The Trail Blazers may or may not make the playoffs this season, but in Theo Ratliff, they have a defender who can turn on a crowd like no one the franchise has had since Bill Walton.

Speaking of whom, the increasingly loquacious broadcasting voice is outspoken in his belief that the Rasheed Wallace trade was a huge step in the right direction for the franchise.

'It is a chance for the Blazers to work their way back to the top,' Walton says. 'Rasheed had destroyed so many of the tenets that make a franchise viable. The sun has come out from behind the clouds again in Portland. The Blazers have made the right moves to make the team and community feel they are in this together.'

As for Wallace's impact in Detroit, Walton says this: 'It is working so far. I hope it works. I want nothing but the best for Rasheed Wallace.

'I would love to see him go on and achieve all the levels of greatness people have predicted for him forever. I would love to see him become a historical-level player, model his life after Abraham Lincoln and Mother Teresa, give up his own life for the sake of others and É

'Should I hold my breath?'

Walton believes the Blazers can find a way to make Zach Randolph and Shareef Abdur-Rahim complement each other.

'They can definitely make it work,' Walton says. 'Those are two good players. The 1986 Boston team didn't have a classic point guard. There have been great teams that haven't had clearly defined small and power forwards. The key is to find a way. That is what great coaches do. That is where Phil Jackson is a master.'

• Arvydas Sabonis can still play a little. The former Blazer center, who turns 40 in December, was named Euroleague Most Valuable Player, averaging 15.9 points and league highs of 10.5 rebounds and 2.0 blocks for a Zalgiris team that finished 6-8 and barely sneaked into the playoffs. Zalgiris has won its first two postseason games in its bid to make the Euroleague Final Four in Tel Aviv, Israel.

Sabonis has made a commitment to helping his sport in his native Kaunas, Lithuania. The Sabonis Basketball School, in its 10th year, has 700 youths enrolled, with much of the cost covered by Sabonis, who is also leading efforts to build a new 10,000-seat arena in the city.

• What an addition for Oregon State football to bring back Bruce Read to coach special teams, the Beavers' Achilles' heel on the field last season.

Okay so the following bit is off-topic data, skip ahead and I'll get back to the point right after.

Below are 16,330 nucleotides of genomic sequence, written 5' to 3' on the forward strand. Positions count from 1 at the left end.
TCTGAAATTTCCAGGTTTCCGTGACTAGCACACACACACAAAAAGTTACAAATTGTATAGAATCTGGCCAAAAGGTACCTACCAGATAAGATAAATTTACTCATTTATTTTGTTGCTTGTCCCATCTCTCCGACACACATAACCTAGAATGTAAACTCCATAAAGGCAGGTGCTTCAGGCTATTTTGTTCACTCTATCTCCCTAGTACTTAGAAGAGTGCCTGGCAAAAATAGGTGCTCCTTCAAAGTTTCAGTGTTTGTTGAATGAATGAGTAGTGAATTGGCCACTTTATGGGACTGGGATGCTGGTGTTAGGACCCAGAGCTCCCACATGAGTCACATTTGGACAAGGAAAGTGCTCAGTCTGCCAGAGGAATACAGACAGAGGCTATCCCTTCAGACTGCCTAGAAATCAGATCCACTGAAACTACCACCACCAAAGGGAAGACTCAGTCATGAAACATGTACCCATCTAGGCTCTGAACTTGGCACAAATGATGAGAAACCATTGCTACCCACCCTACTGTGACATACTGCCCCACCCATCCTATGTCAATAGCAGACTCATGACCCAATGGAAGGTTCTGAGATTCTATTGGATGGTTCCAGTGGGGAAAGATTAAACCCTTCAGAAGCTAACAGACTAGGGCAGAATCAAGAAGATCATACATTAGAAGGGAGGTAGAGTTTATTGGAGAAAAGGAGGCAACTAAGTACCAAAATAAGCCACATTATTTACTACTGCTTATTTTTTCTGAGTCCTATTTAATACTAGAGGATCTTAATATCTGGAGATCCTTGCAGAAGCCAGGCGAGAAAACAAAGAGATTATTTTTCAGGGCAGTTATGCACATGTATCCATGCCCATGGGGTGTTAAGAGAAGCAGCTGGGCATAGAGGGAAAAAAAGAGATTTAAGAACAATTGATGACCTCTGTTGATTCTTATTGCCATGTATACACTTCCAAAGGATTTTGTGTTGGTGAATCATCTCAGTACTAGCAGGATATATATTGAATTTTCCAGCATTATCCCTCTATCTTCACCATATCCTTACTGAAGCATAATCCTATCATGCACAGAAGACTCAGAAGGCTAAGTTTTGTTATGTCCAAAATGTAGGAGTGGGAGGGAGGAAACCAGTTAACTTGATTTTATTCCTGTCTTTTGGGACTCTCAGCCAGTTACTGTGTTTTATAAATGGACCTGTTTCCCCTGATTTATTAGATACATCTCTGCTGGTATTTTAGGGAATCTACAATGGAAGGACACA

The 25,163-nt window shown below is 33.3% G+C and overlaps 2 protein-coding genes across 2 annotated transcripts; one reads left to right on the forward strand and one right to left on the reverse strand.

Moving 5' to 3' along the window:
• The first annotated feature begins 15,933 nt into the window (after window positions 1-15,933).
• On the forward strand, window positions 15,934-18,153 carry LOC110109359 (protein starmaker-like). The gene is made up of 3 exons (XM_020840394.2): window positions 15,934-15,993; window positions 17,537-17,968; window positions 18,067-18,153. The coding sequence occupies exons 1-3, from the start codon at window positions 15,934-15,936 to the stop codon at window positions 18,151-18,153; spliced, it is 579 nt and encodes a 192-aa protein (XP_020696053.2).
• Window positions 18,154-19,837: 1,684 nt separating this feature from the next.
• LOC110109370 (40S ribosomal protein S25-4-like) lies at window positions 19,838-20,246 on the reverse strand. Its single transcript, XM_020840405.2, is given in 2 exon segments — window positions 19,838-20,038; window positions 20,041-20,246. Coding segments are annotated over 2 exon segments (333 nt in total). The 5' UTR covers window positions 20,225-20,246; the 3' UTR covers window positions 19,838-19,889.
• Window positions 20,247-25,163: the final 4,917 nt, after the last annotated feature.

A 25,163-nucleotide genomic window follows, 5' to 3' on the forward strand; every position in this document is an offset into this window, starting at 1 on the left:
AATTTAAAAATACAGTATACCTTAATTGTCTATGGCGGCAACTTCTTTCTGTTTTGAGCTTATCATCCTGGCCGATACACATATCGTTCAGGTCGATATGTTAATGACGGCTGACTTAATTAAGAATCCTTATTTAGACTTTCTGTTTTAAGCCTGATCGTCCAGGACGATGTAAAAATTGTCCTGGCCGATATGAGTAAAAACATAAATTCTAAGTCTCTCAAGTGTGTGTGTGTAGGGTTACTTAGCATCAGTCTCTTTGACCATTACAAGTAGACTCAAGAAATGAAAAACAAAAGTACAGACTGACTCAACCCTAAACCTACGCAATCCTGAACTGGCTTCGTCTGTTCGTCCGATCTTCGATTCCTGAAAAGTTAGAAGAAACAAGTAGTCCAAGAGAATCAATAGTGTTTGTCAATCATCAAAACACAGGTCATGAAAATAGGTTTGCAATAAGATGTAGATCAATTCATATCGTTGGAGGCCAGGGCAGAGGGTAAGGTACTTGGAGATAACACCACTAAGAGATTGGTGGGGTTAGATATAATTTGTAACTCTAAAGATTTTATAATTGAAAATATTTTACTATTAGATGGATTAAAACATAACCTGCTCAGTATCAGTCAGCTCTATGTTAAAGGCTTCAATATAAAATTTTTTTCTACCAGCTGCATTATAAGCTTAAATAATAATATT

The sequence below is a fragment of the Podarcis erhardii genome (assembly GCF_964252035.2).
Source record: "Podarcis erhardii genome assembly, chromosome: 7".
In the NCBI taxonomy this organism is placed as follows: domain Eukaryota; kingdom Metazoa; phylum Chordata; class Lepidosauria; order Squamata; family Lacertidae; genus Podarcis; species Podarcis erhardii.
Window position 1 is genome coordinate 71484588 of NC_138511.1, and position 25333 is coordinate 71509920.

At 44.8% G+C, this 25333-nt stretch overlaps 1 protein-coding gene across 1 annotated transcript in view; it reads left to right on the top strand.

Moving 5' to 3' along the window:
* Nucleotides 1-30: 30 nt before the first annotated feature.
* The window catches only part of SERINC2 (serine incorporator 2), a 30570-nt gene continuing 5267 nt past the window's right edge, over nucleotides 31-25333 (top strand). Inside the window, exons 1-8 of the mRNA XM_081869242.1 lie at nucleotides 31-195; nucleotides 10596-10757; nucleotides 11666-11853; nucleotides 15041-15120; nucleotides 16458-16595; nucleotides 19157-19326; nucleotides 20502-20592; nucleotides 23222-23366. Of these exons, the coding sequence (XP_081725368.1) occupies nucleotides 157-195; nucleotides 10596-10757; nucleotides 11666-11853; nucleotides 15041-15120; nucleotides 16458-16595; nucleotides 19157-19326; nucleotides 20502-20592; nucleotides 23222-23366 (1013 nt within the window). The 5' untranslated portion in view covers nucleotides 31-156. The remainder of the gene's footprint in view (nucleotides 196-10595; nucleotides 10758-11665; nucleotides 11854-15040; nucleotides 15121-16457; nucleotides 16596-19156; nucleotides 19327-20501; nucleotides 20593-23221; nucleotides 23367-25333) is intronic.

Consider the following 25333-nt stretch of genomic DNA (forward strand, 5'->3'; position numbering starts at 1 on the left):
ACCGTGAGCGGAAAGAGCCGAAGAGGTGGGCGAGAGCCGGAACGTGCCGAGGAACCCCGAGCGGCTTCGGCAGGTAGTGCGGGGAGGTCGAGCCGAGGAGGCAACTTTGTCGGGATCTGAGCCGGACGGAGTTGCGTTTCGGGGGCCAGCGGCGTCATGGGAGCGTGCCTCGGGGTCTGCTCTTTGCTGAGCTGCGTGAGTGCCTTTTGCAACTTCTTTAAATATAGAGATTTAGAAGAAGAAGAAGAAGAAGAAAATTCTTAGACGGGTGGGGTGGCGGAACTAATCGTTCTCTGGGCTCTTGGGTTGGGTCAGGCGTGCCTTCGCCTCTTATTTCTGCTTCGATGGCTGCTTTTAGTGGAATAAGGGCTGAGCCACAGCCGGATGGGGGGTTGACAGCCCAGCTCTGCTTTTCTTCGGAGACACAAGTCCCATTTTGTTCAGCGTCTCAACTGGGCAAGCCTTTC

Read, son of ex-Oregon and Portland State coach Don Read, coached special teams in the NFL for five seasons (three in San Diego under Mike Riley, two with the New York Giants under Jim Fassel) and is regarded as one of the best in the business. Read is under contract for another year with the Giants, who will pay him the difference between what he was to make with the NFL club next season and what he makes as a graduate assistant at OSU.

'Bruce will be the highest-paid grad assistant in the country,' quips Riley, who says he will find a way to keep Read on his staff as a regular assistant after the 2004 campaign.

• Two of OSU's 2003 recruits who failed to qualify academically Ñ tight end Zach Hagermeister of Lebanon and tailback Charles Burnley of Valencia, Calif. Ñ are now eligible and will participate in spring practice. A third player, Lake Oswego defensive end Keith Robertson, is set to take another equivalency test next week. If he passes, he also will join the Beavers this spring.

'Keith is a guy we could be watching play on Sundays Ñ he is that talented,' Lake Oswego coach Steve Coury says of the -6-3, 250-pound Robertson. 'He is a rare breed.'

•'s Tom Lemming ranks Glencoe's Erik Ainge, who is headed to Tennessee next fall, the No. 21 quarterback in the country.

Lemming ranks six Oregon recruits among the top 25 at his position Ñ Aaron Klovas of Spanaway, Wash., seventh at offensive tackle; Willie Glasper of Concord, Calif., 12th at cornerback; Kwame Agyeman of Roselle, Ill., 16th at safety; Jacob Hucko of Cerritos, Calif., 21st at offensive tackle; Jaison Williams of Culver City, Calif., 23rd at receiver; and North Medford's David Faaeteete, 23rd at defensive tackle.

• Fox Sports Northwest? Folks in Oregon figure it is more like 'Fox Sports Seattle.' That is going to change, says Jill Wiggins, FSN's new media relations manager.

'We are working hard to defuse the impression that we are focused more on Seattle than the entire Northwest,' says Wiggins, who lived in Portland for more than three years as media relations director for the now-defunct WNBA Portland Fire.

'We realize not just Portland, but all of Oregon is a huge market for us. We are looking to dedicate more staff in Portland in order to cover all Oregon sports more efficiently. That is a short-term goal for us.'

• Nice collaborative effort by the students of Sabin Elementary School in Northeast Portland, who recently completed a trilogy of books about the Blazers as part of the team's 'Reading Month' agenda for March.

The message in the latest publication, 'Sabin's Unplanned Trip to the Rose Garden,' includes life skills such as teamwork, integrity, patience and caring for others. The prose is good; the pictures are outstanding.

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